Quinoin is a type 1 ribosome-inactivating protein (RIP) we previously isolated from the seeds of pseudocereal quinoa (Chenopodium quinoa) and is known as a functional food for its beneficial effects on human health. As the presence of RIPs in edible plants could be potentially risky, here we further characterised biochemically the protein (complete amino acid sequence, homologies/differences with other RIPs and three-dimensional homology modeling) and explored its possible defensive role against pathogens. Quinoin consists of 254 amino acid residues, without cysteinyl residues. As demonstrated by similarities and homology modeling, quinoin preserves the amino acid residues of the active site (Tyr75, Tyr122, Glu177, Arg180, Phe181 and Trp206; quinoin numbering) and the RIP-fold characteristic of RIPs. The polypeptide chain of quinoin contains two N-glycosylation sites at Asn115 and Asp231, the second of which appears to be linked to sugars. Moreover, by comparative MALDI-TOF tryptic peptide mapping, two differently glycosylated forms of quinoin, named pre-quinoin-1 and pre-quinoin-2 (~0.11 mg/100 g and ~0.85 mg/100 g of seeds, respectively) were characterised. Finally, quinoin possesses: (i) strong antiviral activity, both in vitro and in vivo towards Tobacco Necrosis Virus (TNV); (ii) a growth inhibition effect on the bacterial pathogens of plants; and (iii) a slight antifungal effect against two Cryphonectria parasitica strains.

The structural characterization and antipathogenic activities of quinoin, a type 1 ribosome-inactivating protein from quinoa seeds / S. Ragucci, D. Bulgari, N. Landi, R. Russo, A. Clemente, M. Valletta, A. Chambery, E. Gobbi, F. Faoro, A. Di Maro. - In: INTERNATIONAL JOURNAL OF MOLECULAR SCIENCES. - ISSN 1661-6596. - 22:16(2021), pp. 8964.1-8964.19. [10.3390/ijms22168964]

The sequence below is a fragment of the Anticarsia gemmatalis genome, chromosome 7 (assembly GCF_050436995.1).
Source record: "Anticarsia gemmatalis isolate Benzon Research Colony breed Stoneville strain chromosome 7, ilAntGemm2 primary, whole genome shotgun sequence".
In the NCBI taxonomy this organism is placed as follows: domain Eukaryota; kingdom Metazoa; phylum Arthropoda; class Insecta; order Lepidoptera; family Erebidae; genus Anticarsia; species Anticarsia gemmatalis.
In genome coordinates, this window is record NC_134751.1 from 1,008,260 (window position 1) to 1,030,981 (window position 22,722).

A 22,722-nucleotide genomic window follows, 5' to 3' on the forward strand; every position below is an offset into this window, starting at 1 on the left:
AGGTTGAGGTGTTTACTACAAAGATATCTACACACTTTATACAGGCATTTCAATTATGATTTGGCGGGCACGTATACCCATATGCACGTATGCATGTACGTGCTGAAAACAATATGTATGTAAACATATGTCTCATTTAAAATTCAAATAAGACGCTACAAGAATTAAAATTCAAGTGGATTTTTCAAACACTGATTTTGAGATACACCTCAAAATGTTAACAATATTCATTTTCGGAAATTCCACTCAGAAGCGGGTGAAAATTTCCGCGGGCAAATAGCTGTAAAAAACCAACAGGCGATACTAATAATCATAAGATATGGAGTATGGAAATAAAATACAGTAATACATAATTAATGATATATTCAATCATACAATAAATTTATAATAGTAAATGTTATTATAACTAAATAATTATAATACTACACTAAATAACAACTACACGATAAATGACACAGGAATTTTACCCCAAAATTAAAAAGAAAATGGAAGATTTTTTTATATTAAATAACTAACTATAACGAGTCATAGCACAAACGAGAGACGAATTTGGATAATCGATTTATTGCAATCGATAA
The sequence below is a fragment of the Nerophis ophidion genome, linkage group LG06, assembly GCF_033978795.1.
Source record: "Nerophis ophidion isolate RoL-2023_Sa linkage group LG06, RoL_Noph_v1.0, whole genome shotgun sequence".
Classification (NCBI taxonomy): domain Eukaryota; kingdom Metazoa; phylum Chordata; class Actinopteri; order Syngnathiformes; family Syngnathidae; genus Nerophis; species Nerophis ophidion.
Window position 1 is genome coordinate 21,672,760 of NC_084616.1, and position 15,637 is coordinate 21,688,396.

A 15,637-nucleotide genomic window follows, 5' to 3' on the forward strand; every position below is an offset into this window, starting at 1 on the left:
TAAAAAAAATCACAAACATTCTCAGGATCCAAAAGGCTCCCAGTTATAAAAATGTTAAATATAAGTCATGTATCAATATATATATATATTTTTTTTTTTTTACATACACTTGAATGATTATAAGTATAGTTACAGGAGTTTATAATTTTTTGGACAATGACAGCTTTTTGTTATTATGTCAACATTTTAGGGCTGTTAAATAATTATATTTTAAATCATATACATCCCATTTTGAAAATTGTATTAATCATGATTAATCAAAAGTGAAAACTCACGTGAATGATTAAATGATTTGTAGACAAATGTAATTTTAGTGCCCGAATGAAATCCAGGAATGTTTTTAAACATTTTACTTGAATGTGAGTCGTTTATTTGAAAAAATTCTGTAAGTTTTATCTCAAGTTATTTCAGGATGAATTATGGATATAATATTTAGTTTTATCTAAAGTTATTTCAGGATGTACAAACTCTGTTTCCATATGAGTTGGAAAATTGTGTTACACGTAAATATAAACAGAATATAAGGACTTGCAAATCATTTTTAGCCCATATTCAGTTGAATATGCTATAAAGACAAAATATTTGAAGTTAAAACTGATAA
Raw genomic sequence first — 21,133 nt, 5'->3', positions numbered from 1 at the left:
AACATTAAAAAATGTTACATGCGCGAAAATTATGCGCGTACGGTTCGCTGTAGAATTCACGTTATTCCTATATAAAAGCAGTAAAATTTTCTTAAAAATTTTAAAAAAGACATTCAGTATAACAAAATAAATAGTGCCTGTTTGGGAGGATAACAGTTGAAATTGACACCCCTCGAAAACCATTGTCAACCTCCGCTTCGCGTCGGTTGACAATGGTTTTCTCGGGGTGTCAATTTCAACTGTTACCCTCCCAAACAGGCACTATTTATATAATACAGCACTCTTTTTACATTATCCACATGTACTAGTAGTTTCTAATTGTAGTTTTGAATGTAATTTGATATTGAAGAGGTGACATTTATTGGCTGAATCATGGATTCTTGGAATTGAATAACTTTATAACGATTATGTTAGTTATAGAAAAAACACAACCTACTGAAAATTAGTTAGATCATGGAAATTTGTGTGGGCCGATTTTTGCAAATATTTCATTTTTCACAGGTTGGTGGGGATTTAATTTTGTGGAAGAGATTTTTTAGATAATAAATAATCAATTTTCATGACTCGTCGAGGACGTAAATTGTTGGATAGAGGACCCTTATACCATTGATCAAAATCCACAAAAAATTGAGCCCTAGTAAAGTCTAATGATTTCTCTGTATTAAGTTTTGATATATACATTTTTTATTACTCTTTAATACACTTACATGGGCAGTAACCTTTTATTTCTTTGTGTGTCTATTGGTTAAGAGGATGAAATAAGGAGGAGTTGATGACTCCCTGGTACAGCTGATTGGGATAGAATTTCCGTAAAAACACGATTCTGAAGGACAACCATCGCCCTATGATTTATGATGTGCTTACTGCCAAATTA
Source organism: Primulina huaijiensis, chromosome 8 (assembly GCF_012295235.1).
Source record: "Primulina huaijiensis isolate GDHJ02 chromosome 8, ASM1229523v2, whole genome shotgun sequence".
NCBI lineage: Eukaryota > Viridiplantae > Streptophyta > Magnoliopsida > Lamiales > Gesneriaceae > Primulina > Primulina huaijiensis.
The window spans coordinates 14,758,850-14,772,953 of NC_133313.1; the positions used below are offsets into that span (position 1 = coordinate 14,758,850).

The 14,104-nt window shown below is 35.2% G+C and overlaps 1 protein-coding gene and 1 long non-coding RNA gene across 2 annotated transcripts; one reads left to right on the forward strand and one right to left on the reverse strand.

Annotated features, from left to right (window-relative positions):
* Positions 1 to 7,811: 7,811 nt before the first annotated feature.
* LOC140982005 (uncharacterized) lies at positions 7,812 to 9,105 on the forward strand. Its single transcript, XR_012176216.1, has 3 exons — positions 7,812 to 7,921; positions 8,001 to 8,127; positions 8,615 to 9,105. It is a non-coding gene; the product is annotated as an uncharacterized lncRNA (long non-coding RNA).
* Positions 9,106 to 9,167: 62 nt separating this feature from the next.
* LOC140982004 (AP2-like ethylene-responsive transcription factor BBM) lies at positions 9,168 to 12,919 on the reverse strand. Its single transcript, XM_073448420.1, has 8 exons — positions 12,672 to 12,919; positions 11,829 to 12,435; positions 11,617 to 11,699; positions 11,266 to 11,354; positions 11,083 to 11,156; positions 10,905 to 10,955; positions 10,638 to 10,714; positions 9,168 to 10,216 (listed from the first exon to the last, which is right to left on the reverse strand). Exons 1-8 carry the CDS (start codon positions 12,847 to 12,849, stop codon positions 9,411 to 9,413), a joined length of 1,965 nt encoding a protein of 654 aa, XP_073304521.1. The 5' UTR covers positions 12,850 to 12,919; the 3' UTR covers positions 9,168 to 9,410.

The structural characterization and antipathogenic activities of quinoin, a type 1 ribosome-inactivating protein from quinoa seeds

D. Bulgari;F. Faoro;
2021

Abstract

Quinoin is a type 1 ribosome-inactivating protein (RIP) we previously isolated from the seeds of pseudocereal quinoa (Chenopodium quinoa) and is known as a functional food for its beneficial effects on human health. As the presence of RIPs in edible plants could be potentially risky, here we further characterised biochemically the protein (complete amino acid sequence, homologies/differences with other RIPs and three-dimensional homology modeling) and explored its possible defensive role against pathogens. Quinoin consists of 254 amino acid residues, without cysteinyl residues. As demonstrated by similarities and homology modeling, quinoin preserves the amino acid residues of the active site (Tyr75, Tyr122, Glu177, Arg180, Phe181 and Trp206; quinoin numbering) and the RIP-fold characteristic of RIPs. The polypeptide chain of quinoin contains two N-glycosylation sites at Asn115 and Asp231, the second of which appears to be linked to sugars. Moreover, by comparative MALDI-TOF tryptic peptide mapping, two differently glycosylated forms of quinoin, named pre-quinoin-1 and pre-quinoin-2 (~0.11 mg/100 g and ~0.85 mg/100 g of seeds, respectively) were characterised. Finally, quinoin possesses: (i) strong antiviral activity, both in vitro and in vivo towards Tobacco Necrosis Virus (TNV); (ii) a growth inhibition effect on the bacterial pathogens of plants; and (iii) a slight antifungal effect against two Cryphonectria parasitica strains.
Amino acid sequence; Chenopodium quinoa Willd; Plant pathogens; Protein purification; Tobacco Necrosis Virus
Settore AGR/12 - Patologia Vegetale
Settore BIO/10 - Biochimica
2021
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Utilizza questo identificativo per citare o creare un link a questo documento: https://hdl.handle.net/2434/951753
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